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The Uber of Baseball: The Rise of Young, Versatile Labor Is an Ominous Sign for Older Players

The gig economy has come to baseball, and it is not all good news for players.

Just ask D.J. LeMahieu, Jed Lowrie and just about all free agents, especially second basemen, who no longer are counted on to fill traditional, everyday jobs. Baseball players are learning the hard lesson many Americans have learned about a gig economy: pay goes down when the work becomes more flexible and less steady.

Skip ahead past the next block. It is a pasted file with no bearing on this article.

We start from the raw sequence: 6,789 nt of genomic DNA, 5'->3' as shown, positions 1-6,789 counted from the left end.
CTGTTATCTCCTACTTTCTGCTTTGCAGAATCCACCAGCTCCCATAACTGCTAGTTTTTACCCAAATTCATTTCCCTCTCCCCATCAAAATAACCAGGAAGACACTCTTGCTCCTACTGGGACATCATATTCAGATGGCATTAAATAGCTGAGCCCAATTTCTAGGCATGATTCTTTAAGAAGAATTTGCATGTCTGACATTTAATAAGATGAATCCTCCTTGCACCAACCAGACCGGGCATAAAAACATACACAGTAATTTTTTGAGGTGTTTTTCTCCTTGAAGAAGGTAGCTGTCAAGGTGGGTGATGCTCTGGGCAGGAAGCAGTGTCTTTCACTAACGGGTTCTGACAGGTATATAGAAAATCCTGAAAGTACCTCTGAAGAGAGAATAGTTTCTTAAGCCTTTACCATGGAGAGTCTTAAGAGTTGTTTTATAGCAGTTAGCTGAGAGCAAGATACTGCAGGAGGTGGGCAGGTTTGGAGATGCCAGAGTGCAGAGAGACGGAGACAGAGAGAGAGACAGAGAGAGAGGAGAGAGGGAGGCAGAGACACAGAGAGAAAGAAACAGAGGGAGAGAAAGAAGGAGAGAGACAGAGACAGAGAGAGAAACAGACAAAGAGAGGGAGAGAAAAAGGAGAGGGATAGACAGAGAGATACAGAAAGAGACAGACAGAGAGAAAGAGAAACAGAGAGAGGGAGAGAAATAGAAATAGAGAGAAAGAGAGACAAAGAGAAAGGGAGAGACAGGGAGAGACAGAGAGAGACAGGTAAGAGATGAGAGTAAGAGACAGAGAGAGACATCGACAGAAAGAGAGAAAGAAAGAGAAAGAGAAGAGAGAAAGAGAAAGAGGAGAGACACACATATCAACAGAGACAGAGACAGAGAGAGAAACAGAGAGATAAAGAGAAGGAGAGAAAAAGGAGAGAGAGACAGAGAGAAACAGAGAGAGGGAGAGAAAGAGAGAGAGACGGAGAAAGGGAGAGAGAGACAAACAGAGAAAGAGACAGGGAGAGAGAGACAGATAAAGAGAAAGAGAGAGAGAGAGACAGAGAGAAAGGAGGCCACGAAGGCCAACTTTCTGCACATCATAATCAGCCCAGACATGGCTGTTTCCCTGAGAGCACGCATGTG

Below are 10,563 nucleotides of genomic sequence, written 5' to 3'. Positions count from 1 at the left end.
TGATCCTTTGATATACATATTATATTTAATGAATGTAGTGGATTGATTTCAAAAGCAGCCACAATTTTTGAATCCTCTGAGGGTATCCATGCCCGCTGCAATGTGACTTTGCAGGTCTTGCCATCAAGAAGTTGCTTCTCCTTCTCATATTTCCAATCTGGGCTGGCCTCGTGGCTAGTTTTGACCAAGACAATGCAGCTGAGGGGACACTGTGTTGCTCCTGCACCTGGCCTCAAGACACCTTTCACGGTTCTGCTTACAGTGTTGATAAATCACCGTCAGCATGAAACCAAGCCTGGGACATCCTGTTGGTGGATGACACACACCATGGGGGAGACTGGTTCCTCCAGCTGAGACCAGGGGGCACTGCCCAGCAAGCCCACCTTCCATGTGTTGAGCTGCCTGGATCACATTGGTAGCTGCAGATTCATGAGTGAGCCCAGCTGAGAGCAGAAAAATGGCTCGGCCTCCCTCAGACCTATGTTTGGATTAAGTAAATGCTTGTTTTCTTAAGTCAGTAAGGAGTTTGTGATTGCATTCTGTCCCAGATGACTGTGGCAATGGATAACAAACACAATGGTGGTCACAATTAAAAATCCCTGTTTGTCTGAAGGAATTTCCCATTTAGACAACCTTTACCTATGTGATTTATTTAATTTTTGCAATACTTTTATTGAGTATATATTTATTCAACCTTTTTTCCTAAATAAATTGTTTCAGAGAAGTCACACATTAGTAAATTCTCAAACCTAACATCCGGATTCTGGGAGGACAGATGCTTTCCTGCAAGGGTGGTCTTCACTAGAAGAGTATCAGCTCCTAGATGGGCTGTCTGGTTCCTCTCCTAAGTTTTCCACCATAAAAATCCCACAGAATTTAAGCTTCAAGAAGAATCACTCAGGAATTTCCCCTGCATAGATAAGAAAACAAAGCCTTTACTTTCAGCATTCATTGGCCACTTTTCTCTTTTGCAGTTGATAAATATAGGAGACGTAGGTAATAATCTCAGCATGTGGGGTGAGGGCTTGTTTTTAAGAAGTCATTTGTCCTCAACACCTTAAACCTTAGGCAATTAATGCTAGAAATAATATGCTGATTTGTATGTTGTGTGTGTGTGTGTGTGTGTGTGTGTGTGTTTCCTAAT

LeMahieu and Lowrie are former All-Star second basemen who signed with New York teams without a commitment to play second base every day. In this gig economy they and fellow second baseman Brian Dozier (who signed for just one year with the Nationals) are worth less guaranteed money than free agents Omar Infante or Luis Castillo not too long ago.